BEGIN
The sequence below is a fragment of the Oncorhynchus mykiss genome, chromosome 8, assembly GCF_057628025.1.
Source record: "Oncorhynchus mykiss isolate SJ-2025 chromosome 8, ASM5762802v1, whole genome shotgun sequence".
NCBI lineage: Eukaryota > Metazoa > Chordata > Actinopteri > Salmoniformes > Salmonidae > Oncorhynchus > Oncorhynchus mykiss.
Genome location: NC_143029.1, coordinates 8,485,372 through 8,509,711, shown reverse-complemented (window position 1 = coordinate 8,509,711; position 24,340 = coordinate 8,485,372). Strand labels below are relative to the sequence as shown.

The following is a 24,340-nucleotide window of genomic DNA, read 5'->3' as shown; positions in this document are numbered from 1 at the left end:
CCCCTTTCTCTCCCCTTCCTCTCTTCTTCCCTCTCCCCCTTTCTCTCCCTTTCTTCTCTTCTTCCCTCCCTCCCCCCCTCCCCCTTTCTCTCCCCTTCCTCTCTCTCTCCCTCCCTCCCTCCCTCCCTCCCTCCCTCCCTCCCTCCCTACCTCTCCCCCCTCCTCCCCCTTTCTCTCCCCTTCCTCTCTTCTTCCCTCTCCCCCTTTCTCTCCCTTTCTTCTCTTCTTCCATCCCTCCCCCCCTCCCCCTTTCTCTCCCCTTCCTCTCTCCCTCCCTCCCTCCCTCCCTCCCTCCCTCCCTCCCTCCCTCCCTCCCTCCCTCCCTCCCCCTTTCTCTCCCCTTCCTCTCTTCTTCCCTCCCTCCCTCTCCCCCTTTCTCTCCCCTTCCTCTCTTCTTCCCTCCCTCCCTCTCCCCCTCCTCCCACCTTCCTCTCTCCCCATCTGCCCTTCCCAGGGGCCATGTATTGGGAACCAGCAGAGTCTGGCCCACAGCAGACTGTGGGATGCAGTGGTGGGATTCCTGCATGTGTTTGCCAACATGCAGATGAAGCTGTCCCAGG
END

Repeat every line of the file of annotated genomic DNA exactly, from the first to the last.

The sequence below is a fragment of the Oncorhynchus mykiss genome, chromosome 8, assembly GCF_057628025.1.
Source record: "Oncorhynchus mykiss isolate SJ-2025 chromosome 8, ASM5762802v1, whole genome shotgun sequence".
NCBI lineage: Eukaryota > Metazoa > Chordata > Actinopteri > Salmoniformes > Salmonidae > Oncorhynchus > Oncorhynchus mykiss.
Genome location: NC_143029.1, coordinates 8,485,372 through 8,509,711, shown reverse-complemented (window position 1 = coordinate 8,509,711; position 24,340 = coordinate 8,485,372). Strand labels below are relative to the sequence as shown.

The following is a 24,340-nucleotide window of genomic DNA, read 5'->3' as shown; positions in this document are numbered from 1 at the left end:
CCCCTTTCTCTCCCCTTCCTCTCTTCTTCCCTCTCCCCCTTTCTCTCCCTTTCTTCTCTTCTTCCCTCCCTCCCCCCCTCCCCCTTTCTCTCCCCTTCCTCTCTCTCTCCCTCCCTCCCTCCCTCCCTCCCTCCCTCCCTCCCTCCCTACCTCTCCCCCCTCCTCCCCCTTTCTCTCCCCTTCCTCTCTTCTTCCCTCTCCCCCTTTCTCTCCCTTTCTTCTCTTCTTCCATCCCTCCCCCCCTCCCCCTTTCTCTCCCCTTCCTCTCTCCCTCCCTCCCTCCCTCCCTCCCTCCCTCCCTCCCTCCCTCCCTCCCTCCCTCCCTCCCCCTTTCTCTCCCCTTCCTCTCTTCTTCCCTCCCTCCCTCTCCCCCTTTCTCTCCCCTTCCTCTCTTCTTCCCTCCCTCCCTCTCCCCCTCCTCCCACCTTCCTCTCTCCCCATCTGCCCTTCCCAGGGGCCATGTATTGGGAACCAGCAGAGTCTGGCCCACAGCAGACTGTGGGATGCAGTGGTGGGATTCCTGCATGTGTTTGCCAACATGCAGATGAAGCTGTCCCAGG